Sunday, 20 December 2015

Missouri Rep Authors Bill Nullifying Unconstitutional Executive Orders

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A proposed bill prefiled in the Missouri state House of Representatives would provide a means for unconstitutional executive orders to have no legal effect in the state.

State Representative Tim Remole (shown) is the author of House Bill 1791, a bill that would oblige the state legislature to “adopt and enact any and all measures as may be necessary to prevent the enforcement of regulations, rules, and memorandums issued by a presidential executive order.”

Remole rightly includes in his measure a statement explaining that executive orders that are issued in defiance of the enumerated authority granted by the states to the president are “repugnant to the Constitution of the United States and the Constitution of Missouri.”

Later in the legislation, Remole uses language consistent with statements by the Founding Fathers, declaring these unconstitutional presidential fiats to be “null void and of no effect” in Missouri.

In The Federalist, No. 78, Alexander Hamilton wrote, “There is no position which depends on clearer principles, than that every act of a delegated authority contrary to the tenor of the commission under which it is exercised, is void. No legislative act, therefore, contrary to the constitution, can be valid.”

The Missouri bill, if it were to become law, would mandate that “no agency or political subdivision of this state shall take any action or utilize any resources to give effect to such rules, regulations, or memorandums.” 

In other words, unconstitutional directives issued by the president would be nullified within the sovereign borders of the state of Missouri.

Simply put, nullification is the exercise by a state government of its authority to enforce the terms of the contract that created the federal government — the Constitution.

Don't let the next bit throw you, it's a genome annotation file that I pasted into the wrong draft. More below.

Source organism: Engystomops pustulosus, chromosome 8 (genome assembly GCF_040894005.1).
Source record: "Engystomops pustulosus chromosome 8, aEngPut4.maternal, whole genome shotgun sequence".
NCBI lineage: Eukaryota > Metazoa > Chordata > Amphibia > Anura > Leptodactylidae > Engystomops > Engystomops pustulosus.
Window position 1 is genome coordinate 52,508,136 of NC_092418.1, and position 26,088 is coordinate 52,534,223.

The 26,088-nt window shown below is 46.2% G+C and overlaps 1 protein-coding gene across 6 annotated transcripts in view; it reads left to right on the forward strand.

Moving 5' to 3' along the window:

The states created the federal government, set the boundaries of its power, and reserved to themselves all other political authority not specifically delegated to the new national authority. 

Nullification, whether through active acts passed by the legislatures or the simple refusal to obey unconstitutional directives, is the “rightful remedy” for the ill of federal usurpation of authority. Americans committed to the Constitution must walk the fences separating the federal and state governments, and they must keep the former from crossing into the territory of the latter.

The Virginia and Kentucky Resolutions plainly set forth James Madison’s and Thomas Jefferson’s understanding of the source of all federal power. Those landmark documents clearly demonstrate what these two agile-minded champions of liberty considered the constitutional delegation of power. Jefferson summed it up very economically in the Kentucky Resolutions:

That the several states who formed that instrument, being sovereign and independent, have the unquestionable right to judge of its infraction; and that a nullification, by those sovereignties, of all unauthorized acts done under colour [sic] of that instrument, is the rightful remedy.

As Missouri state Representative Remole seems to understand, scores of executive orders (and other similar statements issued by presidents for decades) are a corpus of presidential fiats masquerading as laws. 

The history of these directives reveals that for generations, presidents have carried out a plan to consolidate all functions of government into the hands of one “unitary” executive, aggrandizing the office of the president and reducing Congress to mere plaintiffs in lawsuits challenging that all but unlimited authority.

It would do well for Americans concerned about this consolidation to study the words and warnings of our Founding Fathers and their political and philosophical influences regarding the primacy of the separation of powers in a good government.